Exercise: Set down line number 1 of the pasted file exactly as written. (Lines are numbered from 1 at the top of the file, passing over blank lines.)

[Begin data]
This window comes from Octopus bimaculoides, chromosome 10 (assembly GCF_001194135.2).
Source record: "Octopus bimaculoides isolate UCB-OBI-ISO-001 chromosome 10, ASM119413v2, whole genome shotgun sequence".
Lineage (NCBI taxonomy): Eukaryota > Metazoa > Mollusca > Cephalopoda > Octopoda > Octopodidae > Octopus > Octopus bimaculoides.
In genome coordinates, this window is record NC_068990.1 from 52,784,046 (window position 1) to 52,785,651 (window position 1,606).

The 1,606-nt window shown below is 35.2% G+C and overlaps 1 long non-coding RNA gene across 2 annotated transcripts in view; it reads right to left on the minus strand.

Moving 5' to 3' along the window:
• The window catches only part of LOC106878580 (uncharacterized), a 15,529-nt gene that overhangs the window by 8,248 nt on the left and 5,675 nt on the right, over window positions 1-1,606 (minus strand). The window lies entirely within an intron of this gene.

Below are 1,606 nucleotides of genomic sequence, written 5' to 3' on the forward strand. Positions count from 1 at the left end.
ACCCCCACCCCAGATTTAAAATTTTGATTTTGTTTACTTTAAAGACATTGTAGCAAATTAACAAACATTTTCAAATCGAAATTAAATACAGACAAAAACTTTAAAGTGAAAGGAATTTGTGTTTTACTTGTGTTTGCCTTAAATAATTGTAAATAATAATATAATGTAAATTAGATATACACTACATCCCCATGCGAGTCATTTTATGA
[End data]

This window comes from Octopus bimaculoides, chromosome 10 (assembly GCF_001194135.2).